All posts by Dan Burrows

About Dan Burrows

I am the Reliability & Compliance Director for a private company.  I am an ASQ CRE, CSSBB, and CMQ/OE.  I hold a BSME and MBA.  I have 25 years of experience in aerospace, electronics, automated assembly, heavy equipment, and production system reliability for both products and processes.

I’ll have some Pi, you can have the MTBF


Picture of a pie from Wikipedia

Do you know what an irrational number is? It is a number that cannot be expressed as a definite number but is often a useful shortcut in performing complex mathematical calculations. Pi is an irrational number that provides a very useful shortcut in calculating the circumference, area, surface, and volume of round things. Pi happens to be my favorite irrational number because you get to celebrate it, if you follow the western calendar, every March 14th (3.14 are the first three digits in Pi) by eating a nice big piece of pie (Pi sounds like pie and pies are round).

Do you know any other irrational numbers? I do. Mean Time Between Failure (MTBF) and variants of it such as Mean Time To Failure (MTTF) are irrational numbers. But they are not irrational in a good and useful way like Pi is. Sure, MTBF once had some usefulness to it and provided a useful shortcut for some reliability, maintenance, and logistics applications, but it has become so misused that it had become irrational in the primary definition of the word irrational that MTBF is something that is not logical, not reasonable, groundless, baseless, and not justifiable.

So how did MTBF, a once useful thing, get to be so irrational?

Here are some reasons:

  1. Apparently, to make the logistics for large populations of items simpler, people took the failure rate of the item and inverted it to create MTBF. They did this mostly out of convenience when dealing with large populations such as fleets of vehicles to address the random failures that were being experienced and to make the mathematics simple. And this approach worked fairly well before better approaches came into play. But this approach also worked fairly well because other reliability and maintainability practices were also enforced, namely planned/preventive/scheduled maintenance whereby serviceable items were serviced to keep them in proper operating condition, wearable items were replaced or restored, life limited items were replaced and good operating and failure data was kept. Without enforcing the maintainability and good data side of this, MTBF becomes very misleading.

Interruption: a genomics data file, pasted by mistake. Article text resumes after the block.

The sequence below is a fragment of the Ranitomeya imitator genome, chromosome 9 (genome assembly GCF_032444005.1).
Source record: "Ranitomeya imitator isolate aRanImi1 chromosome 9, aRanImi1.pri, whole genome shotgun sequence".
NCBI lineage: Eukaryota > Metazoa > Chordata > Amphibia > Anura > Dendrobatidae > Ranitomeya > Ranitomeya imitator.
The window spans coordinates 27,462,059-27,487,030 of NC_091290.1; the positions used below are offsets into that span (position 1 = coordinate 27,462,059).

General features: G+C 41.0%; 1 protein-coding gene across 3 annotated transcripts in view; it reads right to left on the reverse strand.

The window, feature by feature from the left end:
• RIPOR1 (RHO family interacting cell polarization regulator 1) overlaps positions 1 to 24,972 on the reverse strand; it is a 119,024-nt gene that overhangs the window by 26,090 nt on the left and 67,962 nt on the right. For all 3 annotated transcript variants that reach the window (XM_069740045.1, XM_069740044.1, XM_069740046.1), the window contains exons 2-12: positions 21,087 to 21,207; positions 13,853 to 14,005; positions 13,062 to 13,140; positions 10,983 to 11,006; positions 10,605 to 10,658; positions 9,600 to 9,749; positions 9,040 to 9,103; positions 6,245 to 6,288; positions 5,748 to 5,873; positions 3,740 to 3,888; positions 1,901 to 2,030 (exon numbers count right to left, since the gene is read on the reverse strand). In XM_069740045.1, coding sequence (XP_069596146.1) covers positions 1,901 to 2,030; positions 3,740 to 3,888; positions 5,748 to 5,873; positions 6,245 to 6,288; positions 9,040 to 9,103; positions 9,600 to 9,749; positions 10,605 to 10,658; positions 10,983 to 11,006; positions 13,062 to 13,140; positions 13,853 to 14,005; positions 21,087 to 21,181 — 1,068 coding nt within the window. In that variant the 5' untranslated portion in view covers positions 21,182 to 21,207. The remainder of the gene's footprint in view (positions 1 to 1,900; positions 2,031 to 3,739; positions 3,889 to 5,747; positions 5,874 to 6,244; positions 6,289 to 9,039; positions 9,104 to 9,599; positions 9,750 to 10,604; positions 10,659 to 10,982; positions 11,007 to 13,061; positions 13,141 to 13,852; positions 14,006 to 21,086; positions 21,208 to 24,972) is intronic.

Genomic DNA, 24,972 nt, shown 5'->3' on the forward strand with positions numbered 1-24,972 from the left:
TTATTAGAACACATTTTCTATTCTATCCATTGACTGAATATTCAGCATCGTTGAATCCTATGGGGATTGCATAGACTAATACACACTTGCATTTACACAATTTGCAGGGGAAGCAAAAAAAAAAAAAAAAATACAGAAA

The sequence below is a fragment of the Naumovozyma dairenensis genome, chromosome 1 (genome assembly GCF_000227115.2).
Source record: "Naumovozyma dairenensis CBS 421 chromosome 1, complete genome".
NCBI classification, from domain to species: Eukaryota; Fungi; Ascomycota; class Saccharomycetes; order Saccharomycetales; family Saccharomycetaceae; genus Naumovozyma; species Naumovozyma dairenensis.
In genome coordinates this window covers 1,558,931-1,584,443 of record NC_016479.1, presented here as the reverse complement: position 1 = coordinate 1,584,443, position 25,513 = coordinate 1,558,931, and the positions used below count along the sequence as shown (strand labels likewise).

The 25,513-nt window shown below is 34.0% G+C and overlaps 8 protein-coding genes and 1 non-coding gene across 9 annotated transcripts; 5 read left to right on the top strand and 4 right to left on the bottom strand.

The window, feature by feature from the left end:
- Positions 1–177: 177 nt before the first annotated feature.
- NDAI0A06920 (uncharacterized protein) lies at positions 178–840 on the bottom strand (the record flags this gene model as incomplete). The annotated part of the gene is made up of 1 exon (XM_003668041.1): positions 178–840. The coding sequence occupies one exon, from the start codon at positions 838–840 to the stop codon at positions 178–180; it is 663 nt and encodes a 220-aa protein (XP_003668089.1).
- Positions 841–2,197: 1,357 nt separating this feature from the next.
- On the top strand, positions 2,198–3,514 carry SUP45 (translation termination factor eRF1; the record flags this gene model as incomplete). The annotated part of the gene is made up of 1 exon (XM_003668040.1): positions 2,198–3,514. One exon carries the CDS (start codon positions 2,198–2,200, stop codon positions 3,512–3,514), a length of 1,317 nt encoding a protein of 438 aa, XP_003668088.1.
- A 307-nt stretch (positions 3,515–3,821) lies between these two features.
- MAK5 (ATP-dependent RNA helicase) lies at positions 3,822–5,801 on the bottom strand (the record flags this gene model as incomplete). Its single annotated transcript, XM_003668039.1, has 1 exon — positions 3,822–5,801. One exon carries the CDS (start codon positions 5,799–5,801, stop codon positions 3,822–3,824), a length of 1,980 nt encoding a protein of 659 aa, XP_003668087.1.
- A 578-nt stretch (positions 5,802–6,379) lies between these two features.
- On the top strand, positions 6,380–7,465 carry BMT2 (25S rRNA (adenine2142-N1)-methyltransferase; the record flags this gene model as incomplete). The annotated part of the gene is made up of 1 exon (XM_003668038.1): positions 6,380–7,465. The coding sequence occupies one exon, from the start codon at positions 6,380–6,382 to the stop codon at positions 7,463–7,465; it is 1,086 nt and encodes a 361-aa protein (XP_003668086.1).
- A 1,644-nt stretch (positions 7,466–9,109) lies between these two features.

2. Then people who didn’t understand that MTBF was the failure rate of an item inverted began to take the “mean time” in MTBF a bit too literally, ignoring the fact that most items have a limited useful life, and began thinking that MTBF was some sort of indication of the mean life of the item. You can have an electrolytic capacitor that has a failure rate of 0.0000001 failures per operating hour and invert that to get a MTBF of 10,000,000 hours. Does that mean that a single capacitor will last for 10,000,000 hours or 1,142 years? Of course not. Because the capacitor may only have a useful life of 5 to 20 years before it leaks and dries out and fails. Whenever you use MTBF or even Failure Rate, you not only need to know that number but you also need to know over what useful life the number is valid.
  3. Then people started collecting failure rate data and putting it in databases and selling reliability analysis packages that enabled people to predict the MTBF of complex systems with hundreds and thousands of components in them. That made MTBF predictions very easy to do and people were too lazy in not also indicating the relevant useful life limits of life limited components in the system. But the MTBF numbers that the computer models spit out were big numbers and that made people very happy. Naïve and unaware, but happy. Except for the poor guys who had to use the systems struggled with the systems not performing as promised and then being blamed when the systems didn’t perform.